Despite an indulgent, charismatic performance by Angelina Jolie (I can not stop gushing about how magnificent her performance is—I might even go as far as to say it is one of the best this year so far; and if the Academy wasn’t so biased, even an Oscar worthy performance), the writing of Maleficent failed her in its frustrating simplicity. While the film is innocuously funny and sweet, and fulfills its share of magic and violence quota for its genre, I left the theatre unable to quite pinpoint what was lacking from the film, except that I knew it was too simple of a retelling. But to judge a children’s film on complexity was perhaps unfair, so I tried to recall what made great, classic children’s films so impressive for older audiences. I could only reduce my theory to the assemblage of dynamic characters and perceptible morals of the stories.

I came across a WIRED article this morning that expressed what I had been racking my brain around—nuance. If you haven’t seen the film, this quote doesn’t give away too much, but explains what you might expect:

Rather than defining Maleficent as a flawed and complex character, the movie bestows her with the very qualities the Sleeping Beauty tale once reserved for the Princess Aurora: gorgeous, feminine, pure of heart, and beloved by all. By the movie’s denouement, those flighty emotions that set her on a path to revenge have dissolved, a hindrance to her ultimate redemption.

Ultimately, in the kid’s film market, saturated by the likes of brilliant storytelling from Miyazaki and Pixar, Maleficent merely flips an old formula without doing much else to garner praise. However, Jolie’s electrifying performance is enough for me to recommend anyone who’s eager to see the film to view it anyway—Maleficent is still an entertaining movie nonetheless.

FILMS IN 2014 for quick reviews and ratings of films, as I watch them!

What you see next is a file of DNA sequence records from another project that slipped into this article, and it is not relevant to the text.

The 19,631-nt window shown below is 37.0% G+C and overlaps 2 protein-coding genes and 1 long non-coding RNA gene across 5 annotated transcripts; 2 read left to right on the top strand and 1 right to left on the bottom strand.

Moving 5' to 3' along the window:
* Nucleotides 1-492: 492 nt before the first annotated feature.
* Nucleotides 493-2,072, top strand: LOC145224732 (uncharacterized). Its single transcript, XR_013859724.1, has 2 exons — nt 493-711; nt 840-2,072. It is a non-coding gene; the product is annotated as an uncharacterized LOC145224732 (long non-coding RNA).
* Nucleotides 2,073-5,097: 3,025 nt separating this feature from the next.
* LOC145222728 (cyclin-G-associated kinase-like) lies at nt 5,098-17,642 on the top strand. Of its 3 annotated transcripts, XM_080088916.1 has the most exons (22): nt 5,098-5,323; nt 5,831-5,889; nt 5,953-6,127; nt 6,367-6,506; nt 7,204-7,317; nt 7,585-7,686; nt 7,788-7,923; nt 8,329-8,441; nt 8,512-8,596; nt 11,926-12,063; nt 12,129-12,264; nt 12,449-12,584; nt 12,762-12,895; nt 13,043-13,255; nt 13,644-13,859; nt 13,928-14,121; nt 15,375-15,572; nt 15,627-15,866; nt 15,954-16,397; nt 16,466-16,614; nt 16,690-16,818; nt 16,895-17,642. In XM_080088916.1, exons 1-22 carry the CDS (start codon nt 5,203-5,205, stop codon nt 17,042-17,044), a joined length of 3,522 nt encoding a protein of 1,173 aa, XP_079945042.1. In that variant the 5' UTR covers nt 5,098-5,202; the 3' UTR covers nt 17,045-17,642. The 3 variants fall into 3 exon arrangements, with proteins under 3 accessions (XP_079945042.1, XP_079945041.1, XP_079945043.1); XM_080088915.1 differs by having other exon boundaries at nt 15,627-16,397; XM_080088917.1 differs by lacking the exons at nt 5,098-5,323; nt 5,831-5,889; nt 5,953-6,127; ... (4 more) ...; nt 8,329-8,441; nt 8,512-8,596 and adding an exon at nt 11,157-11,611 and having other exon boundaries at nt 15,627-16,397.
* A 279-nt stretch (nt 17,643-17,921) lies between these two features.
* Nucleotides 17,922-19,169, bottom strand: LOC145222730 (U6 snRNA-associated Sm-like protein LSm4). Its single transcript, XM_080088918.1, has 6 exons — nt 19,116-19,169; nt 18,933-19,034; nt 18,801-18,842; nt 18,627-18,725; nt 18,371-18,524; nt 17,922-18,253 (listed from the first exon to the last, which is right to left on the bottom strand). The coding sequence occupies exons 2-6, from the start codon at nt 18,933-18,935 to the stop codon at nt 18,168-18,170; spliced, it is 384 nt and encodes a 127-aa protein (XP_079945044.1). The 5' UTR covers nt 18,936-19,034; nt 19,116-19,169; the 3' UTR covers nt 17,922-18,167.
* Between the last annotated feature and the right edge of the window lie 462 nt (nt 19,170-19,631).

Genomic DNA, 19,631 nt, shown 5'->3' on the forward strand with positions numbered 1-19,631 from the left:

May 9th 2014 9:10 PM  |  2 notes
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FILMS IN 2014

25. The Internet’s Own Boy: The Story of Aaron Swartz (2014)

A timely introduction to the quiet influence of a precocious young boy, who grew up to be a maverick of the computer hacktivist movement. As the politics of the internet seek urgent remediation, the resonance of his work is felt ever more after his death. 

26. Ai Weiwei The Fake Case (2014)

Johnsen meanders on the everyday actualites of Weiwei’s restricted life, bordering on voyeuristic, and spends less time on the power of the political, subversive statements underlying his art. 

27. Leon: The Professional (1996)

Incendiary and mature performance by a young Natalie Portman, supported by wonderfully stylized acting all around. An unconventional love story that works due to an undramatic script that makes way for the performance between reserved hitman and feisty New York girl.

28. The Kings of Summer (2013)

Its contrived and cliche script and the multiple montages, The Kings of Summer plays out more like an overdrawn commercial or a nostalgic boy band music video. It’s harmless, but also quite thoughtless. 

April 29th 2014 5:37 PM  |  2 notes
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FILMS IN 2014

17. Orlando (1993)

Tilda Swinton gives a stunning performance as the gender bending Orlando, in a magnificent study of gender relations through time and society. FULL REVIEW

18. The Grand Budapest Hotel (2014)